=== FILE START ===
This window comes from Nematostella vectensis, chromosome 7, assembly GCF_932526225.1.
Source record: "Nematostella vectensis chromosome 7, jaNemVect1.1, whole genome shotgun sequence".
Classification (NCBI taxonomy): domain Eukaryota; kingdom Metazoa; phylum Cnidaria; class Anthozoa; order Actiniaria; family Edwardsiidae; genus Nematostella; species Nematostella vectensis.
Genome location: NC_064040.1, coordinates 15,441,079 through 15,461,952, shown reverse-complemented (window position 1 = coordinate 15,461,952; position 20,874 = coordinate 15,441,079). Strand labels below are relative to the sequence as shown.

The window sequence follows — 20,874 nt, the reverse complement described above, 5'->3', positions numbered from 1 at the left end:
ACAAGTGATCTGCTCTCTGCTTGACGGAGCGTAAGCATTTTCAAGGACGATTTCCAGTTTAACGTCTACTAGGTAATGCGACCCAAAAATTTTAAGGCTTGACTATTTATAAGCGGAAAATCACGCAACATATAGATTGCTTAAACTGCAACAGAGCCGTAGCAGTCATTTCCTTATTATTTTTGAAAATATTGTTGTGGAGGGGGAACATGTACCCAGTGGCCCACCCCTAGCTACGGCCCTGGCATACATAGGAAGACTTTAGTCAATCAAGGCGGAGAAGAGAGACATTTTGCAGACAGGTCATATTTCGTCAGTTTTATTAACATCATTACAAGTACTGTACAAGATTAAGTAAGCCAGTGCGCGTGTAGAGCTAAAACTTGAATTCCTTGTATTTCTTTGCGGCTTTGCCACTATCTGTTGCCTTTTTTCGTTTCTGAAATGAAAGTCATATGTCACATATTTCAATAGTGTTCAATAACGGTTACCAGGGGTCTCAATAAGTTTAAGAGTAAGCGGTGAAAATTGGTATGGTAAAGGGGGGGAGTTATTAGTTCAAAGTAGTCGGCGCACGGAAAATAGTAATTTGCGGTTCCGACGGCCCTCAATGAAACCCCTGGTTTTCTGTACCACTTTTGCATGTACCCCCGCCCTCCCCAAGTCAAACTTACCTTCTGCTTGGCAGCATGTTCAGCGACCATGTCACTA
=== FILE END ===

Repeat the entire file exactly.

This window comes from Nematostella vectensis, chromosome 7, assembly GCF_932526225.1.
Source record: "Nematostella vectensis chromosome 7, jaNemVect1.1, whole genome shotgun sequence".
Classification (NCBI taxonomy): domain Eukaryota; kingdom Metazoa; phylum Cnidaria; class Anthozoa; order Actiniaria; family Edwardsiidae; genus Nematostella; species Nematostella vectensis.
Genome location: NC_064040.1, coordinates 15,441,079 through 15,461,952, shown reverse-complemented (window position 1 = coordinate 15,461,952; position 20,874 = coordinate 15,441,079). Strand labels below are relative to the sequence as shown.

The window sequence follows — 20,874 nt, the reverse complement described above, 5'->3', positions numbered from 1 at the left end:
ACAAGTGATCTGCTCTCTGCTTGACGGAGCGTAAGCATTTTCAAGGACGATTTCCAGTTTAACGTCTACTAGGTAATGCGACCCAAAAATTTTAAGGCTTGACTATTTATAAGCGGAAAATCACGCAACATATAGATTGCTTAAACTGCAACAGAGCCGTAGCAGTCATTTCCTTATTATTTTTGAAAATATTGTTGTGGAGGGGGAACATGTACCCAGTGGCCCACCCCTAGCTACGGCCCTGGCATACATAGGAAGACTTTAGTCAATCAAGGCGGAGAAGAGAGACATTTTGCAGACAGGTCATATTTCGTCAGTTTTATTAACATCATTACAAGTACTGTACAAGATTAAGTAAGCCAGTGCGCGTGTAGAGCTAAAACTTGAATTCCTTGTATTTCTTTGCGGCTTTGCCACTATCTGTTGCCTTTTTTCGTTTCTGAAATGAAAGTCATATGTCACATATTTCAATAGTGTTCAATAACGGTTACCAGGGGTCTCAATAAGTTTAAGAGTAAGCGGTGAAAATTGGTATGGTAAAGGGGGGGAGTTATTAGTTCAAAGTAGTCGGCGCACGGAAAATAGTAATTTGCGGTTCCGACGGCCCTCAATGAAACCCCTGGTTTTCTGTACCACTTTTGCATGTACCCCCGCCCTCCCCAAGTCAAACTTACCTTCTGCTTGGCAGCATGTTCAGCGACCATGTCACTA